Our trip down the lower east coast of Tasmania was nice. The best cruising we’ve done in Australia so far. Georgia is nicely tucked in corner of Wineglass Bay with surprisingly blue waters and a long sandy beach. We are at about 42* south latitude, which means that the weather (and wind) changes continually, sometimes twice or more in a day. Keeps you on your toes. 42* degrees North puts you on the Oregon – California border, or on the other side of the world somewhere in North Korea, but without the insulating landmass of North America or Northern Europe/Asia. Like most places we’ve been on this trip the locals are quick to point out that the weather’s not normally like this.
Many of the bays in Tassie are home to the little blue Fairy Penguins. (picture for Wikipedia). Chris saw a few in the water.
We did see a number of dead Penguins along he tide line. The park ranger said they were the fledglings that leave the nest and just don’t make it on their own.
Some days have been really warm. The island was/is in a drought that has brought on massive fires this summer. Here’s a smog set from one of our stopping places, Maria Island looking west into the smoke.
Maria island is home to a lot of wombats. This one is resting in one of the old island prisoner’s quarters on the island.
Wombats don’t normally live in prison. even the juvenile delinquent ones. They make these burrows in he sandy soil.
I’d tell you all of the fascinating facts about the life and breeding of wombats if it wasn’t for the overwhelmingly most interesting fact. Wombats poop square!! Don’t ask me how they do this. I’ve laid awake at night trying to figure out how this could be possible.
The towers and broken off sections make for a impressive view, but not one you want to mess with in bad weather.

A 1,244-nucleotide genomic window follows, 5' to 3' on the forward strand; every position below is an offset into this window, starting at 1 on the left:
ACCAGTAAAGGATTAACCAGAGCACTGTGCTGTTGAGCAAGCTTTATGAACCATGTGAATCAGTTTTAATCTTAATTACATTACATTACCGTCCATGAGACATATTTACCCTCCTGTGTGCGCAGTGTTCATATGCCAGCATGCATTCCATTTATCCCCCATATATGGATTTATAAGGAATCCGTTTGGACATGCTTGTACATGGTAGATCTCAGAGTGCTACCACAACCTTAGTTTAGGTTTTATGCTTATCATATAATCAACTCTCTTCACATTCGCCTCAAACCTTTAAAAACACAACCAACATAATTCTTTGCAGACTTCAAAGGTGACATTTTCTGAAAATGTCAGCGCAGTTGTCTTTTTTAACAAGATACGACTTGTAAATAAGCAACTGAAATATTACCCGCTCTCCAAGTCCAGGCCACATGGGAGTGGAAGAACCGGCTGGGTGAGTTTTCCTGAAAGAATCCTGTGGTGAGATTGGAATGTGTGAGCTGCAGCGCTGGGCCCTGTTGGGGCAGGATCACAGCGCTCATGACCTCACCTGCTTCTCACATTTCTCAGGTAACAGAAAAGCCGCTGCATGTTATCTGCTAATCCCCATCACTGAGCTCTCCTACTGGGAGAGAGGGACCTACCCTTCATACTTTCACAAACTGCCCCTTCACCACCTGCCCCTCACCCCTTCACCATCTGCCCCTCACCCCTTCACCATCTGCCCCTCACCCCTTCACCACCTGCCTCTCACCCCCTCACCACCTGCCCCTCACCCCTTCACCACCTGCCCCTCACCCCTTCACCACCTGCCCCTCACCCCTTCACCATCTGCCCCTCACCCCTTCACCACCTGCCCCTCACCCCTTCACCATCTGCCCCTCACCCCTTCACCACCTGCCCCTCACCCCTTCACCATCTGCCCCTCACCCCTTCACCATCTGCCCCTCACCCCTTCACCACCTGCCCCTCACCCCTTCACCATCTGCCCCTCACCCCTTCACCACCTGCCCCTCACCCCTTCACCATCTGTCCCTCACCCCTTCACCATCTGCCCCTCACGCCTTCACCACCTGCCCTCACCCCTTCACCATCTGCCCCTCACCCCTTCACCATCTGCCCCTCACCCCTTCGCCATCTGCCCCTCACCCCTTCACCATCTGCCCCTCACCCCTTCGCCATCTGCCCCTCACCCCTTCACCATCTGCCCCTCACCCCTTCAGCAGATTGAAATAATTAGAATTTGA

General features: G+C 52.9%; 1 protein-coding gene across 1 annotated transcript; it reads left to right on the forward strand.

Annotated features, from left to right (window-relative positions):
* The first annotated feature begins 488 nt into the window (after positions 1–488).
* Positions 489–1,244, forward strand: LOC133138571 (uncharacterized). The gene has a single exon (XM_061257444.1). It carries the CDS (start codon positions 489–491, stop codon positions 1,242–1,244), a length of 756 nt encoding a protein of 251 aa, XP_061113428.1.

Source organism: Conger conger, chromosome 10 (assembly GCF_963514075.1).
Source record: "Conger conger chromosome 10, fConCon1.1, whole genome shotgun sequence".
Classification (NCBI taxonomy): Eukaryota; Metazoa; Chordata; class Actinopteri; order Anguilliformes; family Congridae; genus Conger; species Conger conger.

Once around the southeastern cape, we anchored in the very protected anchorage at Port Arthur. Port Arthur was primary entrance for prisoners transported from Britain to Tasmania, or Van Diemen’s Land as it was known then. The prison was begun in about 1830, with the main buildings completed in 1853-1855. It was a new design, shifting the punishment philosophy from physical to psychological. This meant lots of solitary confinement along with sections of the prison where prisoners (and guards) were not allowed to speak for years at a time. They only words they heard were the Sunday sermons. About 160,000 prisoners were transported to Port Arthur over its life.
An 1888 view of the prison grounds.
We started our tour of Port Arthur by getting a ticket on a guided golf cart. It was just Chris and I along with our friends Sherman and Judy, off Fair Winds. One nice thing about the tickets for Port Arthur is that they are good for two days, allowing us to do the guided tour one day and roam the next. The first place the guide took us was into the old café building. This is the site of the largest mass murder in Australia. On April 28, 1996 a gunman from the local community came into he café and slaughtered 35 tourists and workers. He was later captured and received 35 life sentences. The memorial is respectfully low key and impressive at he same time. The most remarkable result of this event is that Australia banned semi-automatic and automatic weapons and radically reduced the number of guns in it’s society. This was done with almost universal backing of the voters. Today Australia has about 1.04 gun deaths per 100,000 people, along with gun ownership of about 13.7 per 100 people. This in a country with a healthy macho wild, wild west culture. (Compared to the US, where the gun deaths per 100,000 sits at about 12 people, and gun ownership is about 120 per 100 people.)
The grounds are well taken care of with some restored and others just in a preservation mode.
The list of prison rules was long enough that it meant that pretty much everyone of them violated some term and was punished for it. Here I’m trying on the leg jewelry in advance of my next violation.
They have some big gum trees on the grounds. To us Norte Americanos these are eucalyptus trees. The main output of the early prison was lumber to feed the English need for ship building, both commercial and naval.
The dock inside Port Arthur is still lightly used by local fisherman. Here they are bringing large rock lobsters. They are caught using the circular cane traps you can see stacked above he guys heads in the upper picture.